In HAVANA LIVING TODAY its author, architect and architectural historian Hermes Mallea sets the record straight as regards who is living where and how well in today’s Cuban capital.

As in Mallea’s previous book, Great Houses of Havana, the new book’s abundant illustrations tell stories that words could not begin to match in color or expressivity. There are real life visual and narrative accounts  about a creative class primarily made up of visual artists, American and European expatriates and young entrepreneurs that has managed to create exciting environments in which to live and work and thrive in a society where needs are great and resources few.

The book, just published by Rizzoli, is so beautiful that one is tempted to merely display it on top of a coffee table and let friends on a visit casually leaf through its two hundred-plus pages. But for those who are seriously interested on how life is lived on the island 90 miles from our coast and, in many cases, 90 light years behind the times, this is  the definitive source on the subject: a gem of a book to look at, read and savor.

In its first chapter, The Revolution and the Family Home, the author describes with respect and objectivity the lives of the heirs of a dowager who have managed to continue living in the old home of their grandparents – a feat of ingenuity in a system that did away with that sort of high end living almost sixty years ago.

In revealing photographs in various other chapters one sees the remnants of a lovely past: cane back furniture, Cuban hand-made tile floors, Caoba and marble tabletops with an assortment of bibelots, objets d’art  and knick-knacks keeping company with art and found objects and souvenirs obviously collected by the new generations that grew up in Cuba over the past half-century.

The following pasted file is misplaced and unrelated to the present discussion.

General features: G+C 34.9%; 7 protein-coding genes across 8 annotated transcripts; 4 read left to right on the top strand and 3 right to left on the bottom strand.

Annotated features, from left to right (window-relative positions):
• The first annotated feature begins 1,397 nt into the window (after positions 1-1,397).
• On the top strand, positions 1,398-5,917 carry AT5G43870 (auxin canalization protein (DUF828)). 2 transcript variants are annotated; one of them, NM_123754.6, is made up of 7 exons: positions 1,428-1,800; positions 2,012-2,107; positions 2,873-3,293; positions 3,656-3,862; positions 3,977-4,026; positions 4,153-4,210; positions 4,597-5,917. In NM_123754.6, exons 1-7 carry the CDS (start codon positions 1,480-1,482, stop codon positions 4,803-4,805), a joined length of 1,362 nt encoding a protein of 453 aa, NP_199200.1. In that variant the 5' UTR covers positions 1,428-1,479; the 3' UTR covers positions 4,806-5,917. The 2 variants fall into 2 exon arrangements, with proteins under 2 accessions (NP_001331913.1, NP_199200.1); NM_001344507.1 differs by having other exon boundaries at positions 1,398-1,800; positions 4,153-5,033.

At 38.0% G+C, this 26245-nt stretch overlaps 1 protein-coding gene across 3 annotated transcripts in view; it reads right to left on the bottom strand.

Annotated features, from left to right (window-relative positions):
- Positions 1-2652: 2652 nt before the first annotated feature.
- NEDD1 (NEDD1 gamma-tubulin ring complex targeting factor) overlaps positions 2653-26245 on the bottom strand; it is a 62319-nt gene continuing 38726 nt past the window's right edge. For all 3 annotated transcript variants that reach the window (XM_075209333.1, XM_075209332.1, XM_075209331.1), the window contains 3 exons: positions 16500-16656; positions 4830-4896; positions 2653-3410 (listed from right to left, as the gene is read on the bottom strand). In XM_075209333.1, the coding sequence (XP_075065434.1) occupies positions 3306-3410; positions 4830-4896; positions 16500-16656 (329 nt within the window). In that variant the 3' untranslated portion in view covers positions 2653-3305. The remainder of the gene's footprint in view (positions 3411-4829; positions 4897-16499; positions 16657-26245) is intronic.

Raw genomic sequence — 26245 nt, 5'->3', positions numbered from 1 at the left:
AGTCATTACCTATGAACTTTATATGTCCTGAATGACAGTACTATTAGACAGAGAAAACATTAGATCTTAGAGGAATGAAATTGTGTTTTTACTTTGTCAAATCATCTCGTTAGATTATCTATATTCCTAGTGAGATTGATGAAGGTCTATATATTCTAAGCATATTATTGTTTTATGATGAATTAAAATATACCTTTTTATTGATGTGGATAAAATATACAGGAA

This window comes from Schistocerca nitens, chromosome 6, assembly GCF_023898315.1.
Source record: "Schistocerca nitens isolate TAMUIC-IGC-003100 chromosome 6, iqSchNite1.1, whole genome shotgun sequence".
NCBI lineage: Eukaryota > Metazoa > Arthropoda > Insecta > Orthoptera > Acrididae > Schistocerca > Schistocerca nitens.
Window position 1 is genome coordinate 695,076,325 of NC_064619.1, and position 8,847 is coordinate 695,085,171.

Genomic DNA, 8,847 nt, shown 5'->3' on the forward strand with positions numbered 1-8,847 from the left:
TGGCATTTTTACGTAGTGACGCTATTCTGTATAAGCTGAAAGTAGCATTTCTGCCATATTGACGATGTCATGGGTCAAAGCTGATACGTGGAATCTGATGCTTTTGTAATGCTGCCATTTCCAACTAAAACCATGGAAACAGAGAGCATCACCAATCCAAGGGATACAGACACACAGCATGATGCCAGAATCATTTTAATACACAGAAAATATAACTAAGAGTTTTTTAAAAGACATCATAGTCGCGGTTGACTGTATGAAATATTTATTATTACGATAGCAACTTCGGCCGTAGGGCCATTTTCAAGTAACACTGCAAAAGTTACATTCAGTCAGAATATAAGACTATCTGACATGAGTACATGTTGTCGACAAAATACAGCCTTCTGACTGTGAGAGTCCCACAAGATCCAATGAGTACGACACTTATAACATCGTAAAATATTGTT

19th century antiques and kitschy 1950’s conversation pieces either uncertainly or happily coexist side by side in the apartments and single family homes of the few who chose to stay after the arrival of the Revolution in 1959,  some of whom have repurposed their former dwellings and have become restaurateurs, hoteliers, art and antique dealers, and even in one case an event planner who will rent anything from a groom’s tuxedo to a debutante’s gown to Cubans with little cash starved for a once in a lifetime splurge-fantasy.

On a totally different level, the homes and interiors of the residences of the ambassadors of Norway, France, Switzerland, Canada, Brazil, Argentina, Holland, Germany, Italy and Spain range from the stunning – the mansion that accommodates the English Ambassador and his family, complete with its 1928 indoor pool – to the sensibly modern home of the Dutch ambassador. In each and every instance these are residences capable of hosting parties for the entire diplomatic corps, furnished tastefully with mostly imported furniture and décor, but still functioning as family homes

Cuban law does not permit foreign nationals to owe property in Cuba, only to rent. For that purpose, the government agency PALCO will help the foreigner looking for a pied-à-terre in one of Havana’s toniest neighborhoods to find the home of their dreams. PALCO’s catalogues a list of exquisite properties formerly owned by Cubans who went into exile from 1959 through the end of 1960. Now appropriated by the Cuban government as eminent domain, these homes and apartments serve as residences for a small colony of Europeans who enjoy spending one third of the year in the balmy Cuban winter during which the temperature rarely rises above the low 70’s.

Turning to other chapters we discover the homes of visual artists who by dint of wit and grit have stayed afloat in the stormy seas of the Cuban art scene, in which a now I give, now I take away department of culture looms on one side like a tropical Cuban Scylla opposite the censorship whirlpools of Charybdis on the other shore. No small miracle then that a young generation of painters manages to live and work in Cuba in spite of such difficult circumstances.

Mallea’s book is replete with color photographs that tell in one strong image what a thousand words cannot. All along the author’s prose is lively, elegant and cautiously apolitical.

Leafing through and reading this gorgeous book is most pleasurable and informative, especially for the lover of beauty, regardless of what political backdrop may be behind it.

Rafael de Acha       http://www.RafaelMusicNotes.com         October 25, 2017